Two common health concerns seem to have an association with each other and that is bone mineral density and the risk for myocardial infarction. This interesting study was conducted in Sweden and the participants were 6,872 men and women (Wiklund P, et al. 2011). Bone mineral density was measured for the total hip and also for the femoral neck, which is a common area of fractures. The average follow up time was 5.7 years.
The results showed that lower bone mineral density of both the total hip and the femoral neck was associated with increased risk of myocardial infarction for both men and women. These associations were not weakened after adjustments for smoking, hypertension, hypertriglyceridemia (high levels of fat in the blood) and diabetes.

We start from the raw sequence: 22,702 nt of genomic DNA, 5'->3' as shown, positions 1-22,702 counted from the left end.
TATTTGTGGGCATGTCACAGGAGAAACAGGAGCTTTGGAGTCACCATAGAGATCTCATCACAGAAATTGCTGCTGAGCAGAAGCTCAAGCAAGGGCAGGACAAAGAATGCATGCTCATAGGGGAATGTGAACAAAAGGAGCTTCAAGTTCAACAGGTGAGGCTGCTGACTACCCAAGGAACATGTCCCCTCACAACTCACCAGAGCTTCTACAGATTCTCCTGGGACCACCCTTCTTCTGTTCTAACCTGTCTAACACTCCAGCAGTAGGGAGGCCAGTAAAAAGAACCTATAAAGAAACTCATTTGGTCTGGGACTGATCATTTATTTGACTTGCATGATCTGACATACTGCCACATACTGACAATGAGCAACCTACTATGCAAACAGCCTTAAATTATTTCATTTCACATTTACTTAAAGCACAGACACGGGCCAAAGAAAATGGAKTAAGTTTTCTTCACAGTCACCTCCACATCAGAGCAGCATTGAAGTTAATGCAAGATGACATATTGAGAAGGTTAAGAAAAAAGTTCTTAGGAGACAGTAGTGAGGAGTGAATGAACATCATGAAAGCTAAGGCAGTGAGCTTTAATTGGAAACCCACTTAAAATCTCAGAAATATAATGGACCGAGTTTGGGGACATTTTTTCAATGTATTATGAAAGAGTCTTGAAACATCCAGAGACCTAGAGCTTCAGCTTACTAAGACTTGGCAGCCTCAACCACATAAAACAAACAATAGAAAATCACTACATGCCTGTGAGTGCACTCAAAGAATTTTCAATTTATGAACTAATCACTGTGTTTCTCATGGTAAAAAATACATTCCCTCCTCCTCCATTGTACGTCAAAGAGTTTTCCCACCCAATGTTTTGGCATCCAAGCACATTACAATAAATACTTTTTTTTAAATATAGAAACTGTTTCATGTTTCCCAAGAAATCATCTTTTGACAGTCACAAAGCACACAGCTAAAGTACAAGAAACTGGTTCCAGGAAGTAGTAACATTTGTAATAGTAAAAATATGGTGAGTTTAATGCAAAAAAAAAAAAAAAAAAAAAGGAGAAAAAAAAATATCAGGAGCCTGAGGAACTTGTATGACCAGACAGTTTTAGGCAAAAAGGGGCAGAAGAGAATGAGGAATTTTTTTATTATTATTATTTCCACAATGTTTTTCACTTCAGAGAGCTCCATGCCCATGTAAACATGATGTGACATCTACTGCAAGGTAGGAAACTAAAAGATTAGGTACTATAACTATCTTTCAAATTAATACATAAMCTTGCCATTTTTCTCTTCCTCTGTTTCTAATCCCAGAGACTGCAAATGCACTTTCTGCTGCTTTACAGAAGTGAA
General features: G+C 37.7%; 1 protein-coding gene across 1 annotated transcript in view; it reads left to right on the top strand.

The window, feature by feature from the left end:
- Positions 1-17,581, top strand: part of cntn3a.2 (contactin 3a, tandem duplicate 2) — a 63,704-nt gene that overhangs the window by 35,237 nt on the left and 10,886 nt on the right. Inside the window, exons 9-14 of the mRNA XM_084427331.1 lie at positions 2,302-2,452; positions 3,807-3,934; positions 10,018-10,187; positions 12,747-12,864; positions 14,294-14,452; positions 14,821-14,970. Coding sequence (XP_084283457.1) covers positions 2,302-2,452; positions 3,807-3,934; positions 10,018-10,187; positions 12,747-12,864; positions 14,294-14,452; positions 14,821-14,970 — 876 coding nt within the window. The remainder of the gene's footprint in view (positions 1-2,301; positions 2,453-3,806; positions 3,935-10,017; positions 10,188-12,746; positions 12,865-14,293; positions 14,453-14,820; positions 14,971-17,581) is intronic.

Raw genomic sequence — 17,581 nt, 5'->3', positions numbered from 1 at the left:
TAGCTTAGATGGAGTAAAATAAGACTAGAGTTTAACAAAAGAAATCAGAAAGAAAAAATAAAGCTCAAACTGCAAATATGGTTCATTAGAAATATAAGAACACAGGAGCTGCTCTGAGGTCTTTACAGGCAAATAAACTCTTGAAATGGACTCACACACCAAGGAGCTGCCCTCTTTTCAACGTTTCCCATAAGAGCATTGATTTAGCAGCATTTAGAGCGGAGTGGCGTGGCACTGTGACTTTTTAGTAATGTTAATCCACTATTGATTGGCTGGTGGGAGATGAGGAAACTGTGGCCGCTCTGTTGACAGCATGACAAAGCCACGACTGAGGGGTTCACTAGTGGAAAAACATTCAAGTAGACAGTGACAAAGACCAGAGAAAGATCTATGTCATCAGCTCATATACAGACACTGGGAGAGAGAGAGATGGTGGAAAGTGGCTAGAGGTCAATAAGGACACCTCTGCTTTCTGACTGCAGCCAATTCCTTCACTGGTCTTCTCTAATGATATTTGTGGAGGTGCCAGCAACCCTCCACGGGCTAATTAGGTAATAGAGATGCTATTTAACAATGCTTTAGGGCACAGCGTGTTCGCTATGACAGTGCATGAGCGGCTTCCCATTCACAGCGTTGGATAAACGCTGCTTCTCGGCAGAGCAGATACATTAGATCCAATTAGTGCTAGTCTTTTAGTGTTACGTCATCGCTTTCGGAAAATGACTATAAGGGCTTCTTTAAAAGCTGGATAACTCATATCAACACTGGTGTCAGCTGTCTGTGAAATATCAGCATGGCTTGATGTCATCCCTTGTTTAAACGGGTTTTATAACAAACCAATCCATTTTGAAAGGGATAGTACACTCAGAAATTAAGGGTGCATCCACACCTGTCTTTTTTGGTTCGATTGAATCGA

We now have even one more reason to adjust our habits so it supports bone health. This can be done by eating foods that help reduce inflammation, exercise regularly and supplement with the most important minerals as well as vitamin D.